I’ve always been partial to a comfy jumper and over the years I’ve made countless Grainline Linden sweatshirts!
With the fabric and notions available for these types of projects every increasing it’s no wonder that everyone fancies adding another jumper to their handmade wardrobe.
In this post I’m going to focus on how to use cuffing bands that come on cards like this. I’ll show you all the different types available as well as how to use them with different classic jumper style patterns.
Check out my latest youtube video to hear my chat about them and demonstrate who to sew with them, or read on for all my tips as well as links of where to find the supplies needed in my online shop.
First up, let's cover what type of patterns you would use cuffing fabrics for. There are lots of jumper and sweater patterns out there and in this post I’m going to focus on ones that specifically have the classic details of neckbands, sleeve cuffs and hem bands that need to be made out of a stretchy fabric. Here are some examples, all of which have differences in the neckline shape, type of sleeve insertion and fit.
The Billie is the ultimate, classic, comfy sweatshirt with a relaxed shape, crew neckline and classic trim details.
It features classic set in sleeves where you see the seam sitting around the outer edge of the shoulder.
You can also choose from 3 different sleeve styles: keep it effortless with cuffed, straight full length or 3/4 length sleeves, or add some drama with on-trend balloon sleeves and deep cuffs.
The Linden Sweatshirt gives a modern update to the classic sweatshirt. It features a relaxed fit with raglan sleeves, where you see the seam come diagonally up from under the arm into the neckline.
The neckline itself is slightly scooped and wider than the Billie. View A features long sleeves with cuffs and falls to the mid hip with a lower ribbing band while View B hits at the high hip and has short sleeves. You can also mix and match sleeve and body lengths to create multiple versions of this sweatshirt.
This is a super versatile pattern with lots of design variations. It’s basic shape is a relaxed, loose fit with a drop shoulder where you see the seam sitting in the upper arm region. View A is the classic sweater style with cuffs and a hemband.
When it comes to adding the neckband, sleeve cuffs and hem bands onto jumper/ sweater garments there are 3 options which are listed below.
This special fabric is super stretchy and gets made on a special machine that generates a tube of fabric. It’s typically pretty narrow and we sell off the bolt by the 10cm, same way we sell all of our fabrics.
If the pattern you are using has been designed to use cuffing or ribbing for the neckband, cuffs and hem band then you won’t need to alter the pattern pieces at all, as this fabric will easily stretch over your head.
You should pre-wash the ribbing fabric along with your main fabric like normal prior to cutting out and constructing your garment.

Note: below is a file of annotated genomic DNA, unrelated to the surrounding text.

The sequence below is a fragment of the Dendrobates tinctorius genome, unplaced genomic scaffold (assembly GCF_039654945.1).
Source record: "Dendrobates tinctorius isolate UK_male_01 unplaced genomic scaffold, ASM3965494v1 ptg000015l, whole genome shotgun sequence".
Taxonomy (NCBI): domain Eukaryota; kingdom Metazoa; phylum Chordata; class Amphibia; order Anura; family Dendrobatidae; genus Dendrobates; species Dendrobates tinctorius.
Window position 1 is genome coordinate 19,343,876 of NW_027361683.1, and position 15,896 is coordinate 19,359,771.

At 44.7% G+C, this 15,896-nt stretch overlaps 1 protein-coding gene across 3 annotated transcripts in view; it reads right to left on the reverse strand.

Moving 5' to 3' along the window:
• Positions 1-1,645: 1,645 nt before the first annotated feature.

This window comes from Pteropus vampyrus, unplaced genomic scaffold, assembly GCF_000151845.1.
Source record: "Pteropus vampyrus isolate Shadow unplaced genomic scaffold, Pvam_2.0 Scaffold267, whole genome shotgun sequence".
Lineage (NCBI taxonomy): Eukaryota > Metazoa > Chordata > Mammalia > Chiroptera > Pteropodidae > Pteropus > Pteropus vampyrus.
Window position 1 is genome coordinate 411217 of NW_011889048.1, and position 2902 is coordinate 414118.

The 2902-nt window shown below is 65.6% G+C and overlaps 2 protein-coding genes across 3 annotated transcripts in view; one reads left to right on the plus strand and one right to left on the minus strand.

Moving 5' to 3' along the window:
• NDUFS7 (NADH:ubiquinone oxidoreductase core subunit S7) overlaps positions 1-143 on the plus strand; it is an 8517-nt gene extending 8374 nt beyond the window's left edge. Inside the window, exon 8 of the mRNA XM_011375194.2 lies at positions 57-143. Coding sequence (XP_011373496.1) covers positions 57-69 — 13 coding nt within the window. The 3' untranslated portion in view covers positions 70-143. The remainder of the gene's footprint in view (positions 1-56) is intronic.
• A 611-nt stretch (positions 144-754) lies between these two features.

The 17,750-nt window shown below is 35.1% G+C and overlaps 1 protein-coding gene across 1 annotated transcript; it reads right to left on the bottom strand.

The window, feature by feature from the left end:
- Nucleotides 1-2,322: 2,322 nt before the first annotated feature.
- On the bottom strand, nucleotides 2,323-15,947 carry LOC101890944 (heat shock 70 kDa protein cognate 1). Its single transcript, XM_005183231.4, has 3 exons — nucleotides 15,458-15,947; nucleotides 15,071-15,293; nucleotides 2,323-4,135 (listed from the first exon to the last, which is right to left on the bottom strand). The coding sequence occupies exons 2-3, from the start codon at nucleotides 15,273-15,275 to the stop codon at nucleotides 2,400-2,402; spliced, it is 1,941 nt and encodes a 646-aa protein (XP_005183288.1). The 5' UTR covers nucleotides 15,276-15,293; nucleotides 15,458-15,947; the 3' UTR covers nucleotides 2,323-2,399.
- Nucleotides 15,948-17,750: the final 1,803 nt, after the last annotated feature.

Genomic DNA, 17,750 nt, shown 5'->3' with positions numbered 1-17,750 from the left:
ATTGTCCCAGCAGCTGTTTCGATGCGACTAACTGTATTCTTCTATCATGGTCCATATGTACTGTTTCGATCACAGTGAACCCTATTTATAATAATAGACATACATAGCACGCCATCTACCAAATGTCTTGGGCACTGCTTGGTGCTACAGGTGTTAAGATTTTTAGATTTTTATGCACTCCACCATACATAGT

Some have a tighter narrower rib like the yellowish one pictured left.
We have quite a large selection of different colours of this type now. It's nice and stretchy with good recovery.
There are a few different types, some have more of a defined rib texture, like the cream one pictured to the right.
Both can be used in the same way and have the same super stretchy properties, they just differ in their visual appearance. At the time of writing we have the textured rib available in the shop and coming soon is a large colour range of the tighter rib fabric.
Pictured left is the Tilly and the Buttons Billie Sweatshirt and the Grainline Studio Linden Sweatshirt below.
This is a great option if you are finding it hard to find a matching or coordinating ribbing or cuffing for your fabric. However, depending on the pattern you are using and the amount of stretch your fabric has, it’s likely that you are going to have to alter the pattern slightly to use this method.
It may be that you need to extend the length of the pattern piece - check out my video specifically on jersey neckbands for two methods of how to do this.
It may be that you have to alter the shape of the neckline opening if its a high crew neck style. I cover that in my Top Tips video for sewing the Tilly and the Buttons Billie sweatshirt that can be purchased here.
Pictured left is the Megan Neilsen Jarrah Sweatshirt.
Cuffing is a super stretchy band and we sell it on cards that are approx 1.35m long and about 7cm wide. We stock a wide range of different colours and designs from classic plains, to glitter details and colourful stripes. If the pattern you are using has been designed to use cuffing or ribbing for the neckband, cuffs and hem band then you won’t need to alter the pattern pieces at all, as this fabric will easily stretch over your head.
One long edge is a finished edge that will become the edge of your garment and the other long edge has a slightly thicker rolled appearance. This is effectively the ‘raw’ edge and the one that will be sewn to your main fabric. The great thing about cuffing is that it doesn’t fray so you can cut and trim it as needed without worrying that it might unravel.
As the cuffing typically comes in fairly wide (approx 7cm) it’s really too wide to use at this width as a neckband so there are two options:
As you can see in my sample here, I folded the cuffing that had stripes woven through it to customise the stripe that was visible on the neckline. I choose to have the gold stripe on show, while the red/coral stripe is on the inside.
In short I would say no as it’s typically not got enough stretch recovery to work as a waist band on its own. You could use it folded in half to create a channel for elastic, but I think it might feel too bulky like that. It would be better to use either tubular ribbing or use the same fabric as your main garment for a waistband to make a channel for elastic.
Get sewing for summer with Laurens tips and inspiration!